The Seabin, created by Australians Andrew Turton and Pete Ceglinski, is an automated garbage bin that sits in the water of marinas, private pontoons, inland waterways, residential lakes, harbors, water ways, ports and yacht clubs. The Seabin floats on the water's surface and suck water into it, also pulling in any garbage and debris, the garbage is captured in a bag made of natural fiber, and the water is pulled into a pump located on the shore, or the dock, which separates out any oil in the water, and then pumps the clean water back into the ocean.
Andrew Turton and Pete Ceglinski were inspired to create the Seabin, because they were tired of having to surf in waters teeming with garbage. Their solution, the Seabin is low maintenance, and can be operated by a single person working at the docks. Rather than the traditional method of having people go out into the waters to clean up the garbage, the Seabin uses the pump to bring the garbage into one location and make it easy for one person to remove garbage from the water with much less effort. Additionally, some of the captured plastic can be used to produce more Seabins to capture more garbage.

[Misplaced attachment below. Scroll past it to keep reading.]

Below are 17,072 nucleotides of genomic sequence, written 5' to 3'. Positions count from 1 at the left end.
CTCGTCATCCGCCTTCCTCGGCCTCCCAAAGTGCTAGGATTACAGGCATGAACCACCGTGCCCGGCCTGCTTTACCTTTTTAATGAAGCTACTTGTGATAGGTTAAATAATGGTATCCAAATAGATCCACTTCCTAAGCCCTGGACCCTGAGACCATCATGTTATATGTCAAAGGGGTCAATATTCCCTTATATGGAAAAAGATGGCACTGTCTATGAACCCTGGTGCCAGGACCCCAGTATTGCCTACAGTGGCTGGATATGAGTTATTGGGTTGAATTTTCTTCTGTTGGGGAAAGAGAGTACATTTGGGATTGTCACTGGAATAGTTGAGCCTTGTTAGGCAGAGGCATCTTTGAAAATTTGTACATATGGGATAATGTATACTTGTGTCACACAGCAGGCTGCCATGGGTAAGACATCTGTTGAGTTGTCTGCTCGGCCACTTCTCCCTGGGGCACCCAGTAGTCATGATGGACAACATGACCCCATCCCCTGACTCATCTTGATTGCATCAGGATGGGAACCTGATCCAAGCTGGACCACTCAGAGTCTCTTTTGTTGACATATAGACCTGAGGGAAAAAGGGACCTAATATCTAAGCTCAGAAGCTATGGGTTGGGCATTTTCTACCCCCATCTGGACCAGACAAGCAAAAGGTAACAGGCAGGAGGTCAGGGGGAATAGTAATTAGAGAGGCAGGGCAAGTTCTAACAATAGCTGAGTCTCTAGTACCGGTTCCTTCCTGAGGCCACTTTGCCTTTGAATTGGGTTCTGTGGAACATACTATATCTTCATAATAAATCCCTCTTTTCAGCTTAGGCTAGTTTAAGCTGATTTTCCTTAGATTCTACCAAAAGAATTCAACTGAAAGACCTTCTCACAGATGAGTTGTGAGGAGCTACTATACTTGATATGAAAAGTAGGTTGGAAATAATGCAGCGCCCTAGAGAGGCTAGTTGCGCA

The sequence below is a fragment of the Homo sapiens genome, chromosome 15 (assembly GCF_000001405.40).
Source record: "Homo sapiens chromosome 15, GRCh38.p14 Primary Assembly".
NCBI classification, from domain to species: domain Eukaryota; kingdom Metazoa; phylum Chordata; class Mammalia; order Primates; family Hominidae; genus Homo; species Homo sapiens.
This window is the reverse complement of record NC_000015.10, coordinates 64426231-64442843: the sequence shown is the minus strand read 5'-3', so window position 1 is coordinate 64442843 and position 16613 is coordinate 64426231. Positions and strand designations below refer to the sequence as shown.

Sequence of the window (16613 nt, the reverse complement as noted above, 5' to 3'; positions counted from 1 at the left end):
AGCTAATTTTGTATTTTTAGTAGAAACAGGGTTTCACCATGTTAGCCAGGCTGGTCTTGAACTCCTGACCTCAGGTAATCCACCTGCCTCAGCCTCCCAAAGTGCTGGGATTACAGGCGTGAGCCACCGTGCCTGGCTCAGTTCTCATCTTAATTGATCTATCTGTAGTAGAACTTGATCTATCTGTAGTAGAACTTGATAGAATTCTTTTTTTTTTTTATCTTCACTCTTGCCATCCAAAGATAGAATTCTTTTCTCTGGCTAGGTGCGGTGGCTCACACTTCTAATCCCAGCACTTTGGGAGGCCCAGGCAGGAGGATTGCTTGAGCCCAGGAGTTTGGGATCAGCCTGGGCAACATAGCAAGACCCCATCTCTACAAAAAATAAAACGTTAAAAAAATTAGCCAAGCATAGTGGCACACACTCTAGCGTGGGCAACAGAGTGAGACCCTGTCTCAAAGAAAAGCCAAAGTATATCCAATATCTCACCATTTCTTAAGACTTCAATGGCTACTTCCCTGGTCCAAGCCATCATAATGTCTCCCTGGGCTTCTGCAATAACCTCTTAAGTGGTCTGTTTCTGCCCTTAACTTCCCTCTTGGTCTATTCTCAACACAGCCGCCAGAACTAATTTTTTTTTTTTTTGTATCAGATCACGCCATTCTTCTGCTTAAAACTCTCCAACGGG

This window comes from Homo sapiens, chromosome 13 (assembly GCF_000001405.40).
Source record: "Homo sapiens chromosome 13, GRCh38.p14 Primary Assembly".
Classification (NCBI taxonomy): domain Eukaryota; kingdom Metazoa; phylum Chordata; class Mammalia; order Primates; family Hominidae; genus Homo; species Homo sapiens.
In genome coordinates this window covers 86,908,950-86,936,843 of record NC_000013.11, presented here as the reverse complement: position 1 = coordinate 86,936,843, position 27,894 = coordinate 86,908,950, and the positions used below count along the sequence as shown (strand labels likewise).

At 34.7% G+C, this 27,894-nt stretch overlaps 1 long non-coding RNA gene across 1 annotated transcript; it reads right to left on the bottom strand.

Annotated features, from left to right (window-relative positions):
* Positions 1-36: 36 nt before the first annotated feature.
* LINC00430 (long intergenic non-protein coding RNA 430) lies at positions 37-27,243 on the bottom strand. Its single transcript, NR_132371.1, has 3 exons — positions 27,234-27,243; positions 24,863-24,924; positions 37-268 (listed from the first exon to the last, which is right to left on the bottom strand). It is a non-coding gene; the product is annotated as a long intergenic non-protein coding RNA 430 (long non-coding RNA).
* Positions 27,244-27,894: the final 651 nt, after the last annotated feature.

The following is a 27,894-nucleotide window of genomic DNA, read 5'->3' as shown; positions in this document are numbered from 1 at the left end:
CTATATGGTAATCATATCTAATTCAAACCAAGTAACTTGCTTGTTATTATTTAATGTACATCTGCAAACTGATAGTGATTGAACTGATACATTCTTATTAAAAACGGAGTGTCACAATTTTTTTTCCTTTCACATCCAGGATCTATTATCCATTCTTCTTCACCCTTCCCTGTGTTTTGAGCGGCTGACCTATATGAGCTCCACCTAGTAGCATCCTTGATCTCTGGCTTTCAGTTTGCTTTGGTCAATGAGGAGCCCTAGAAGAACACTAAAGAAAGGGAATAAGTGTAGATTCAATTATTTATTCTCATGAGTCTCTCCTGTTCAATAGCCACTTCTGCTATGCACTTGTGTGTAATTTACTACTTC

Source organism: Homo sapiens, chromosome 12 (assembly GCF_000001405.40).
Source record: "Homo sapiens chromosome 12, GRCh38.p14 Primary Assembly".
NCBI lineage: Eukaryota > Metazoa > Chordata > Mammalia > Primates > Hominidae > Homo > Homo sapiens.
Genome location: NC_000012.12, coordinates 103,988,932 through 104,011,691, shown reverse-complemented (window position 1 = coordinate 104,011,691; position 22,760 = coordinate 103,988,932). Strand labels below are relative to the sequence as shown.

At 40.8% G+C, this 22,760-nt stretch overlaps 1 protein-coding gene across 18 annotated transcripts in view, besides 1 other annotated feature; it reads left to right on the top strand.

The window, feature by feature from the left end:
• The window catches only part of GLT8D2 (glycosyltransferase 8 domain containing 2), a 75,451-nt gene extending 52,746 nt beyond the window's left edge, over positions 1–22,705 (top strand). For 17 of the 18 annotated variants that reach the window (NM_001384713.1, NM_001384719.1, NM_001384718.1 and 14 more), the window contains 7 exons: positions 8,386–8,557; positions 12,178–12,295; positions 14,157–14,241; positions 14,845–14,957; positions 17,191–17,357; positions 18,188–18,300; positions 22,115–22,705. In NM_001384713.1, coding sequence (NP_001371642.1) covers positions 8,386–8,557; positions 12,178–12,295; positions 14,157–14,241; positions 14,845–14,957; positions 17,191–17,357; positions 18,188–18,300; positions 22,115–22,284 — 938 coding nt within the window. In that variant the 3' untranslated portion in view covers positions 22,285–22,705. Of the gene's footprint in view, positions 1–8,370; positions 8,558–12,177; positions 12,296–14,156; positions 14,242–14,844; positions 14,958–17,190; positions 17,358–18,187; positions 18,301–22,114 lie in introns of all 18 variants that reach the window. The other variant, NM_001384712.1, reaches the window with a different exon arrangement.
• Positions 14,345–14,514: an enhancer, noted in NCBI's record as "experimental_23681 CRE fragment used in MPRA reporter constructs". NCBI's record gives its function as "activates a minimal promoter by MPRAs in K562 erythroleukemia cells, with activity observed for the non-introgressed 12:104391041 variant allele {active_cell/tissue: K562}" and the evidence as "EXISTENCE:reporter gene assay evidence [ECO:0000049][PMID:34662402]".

Andrew and Pete attacked the problem of ocean garbage and pollution in a new way, and their unconventional idea provides more efficient and easier way to clean the garbage in the water. The Seabin project has been warmly received by the public, especially within the surfer community. The creators have a working prototype, and their crowdfunding page on Indiegogo has raised $267,767 USD from over seven thousand backers.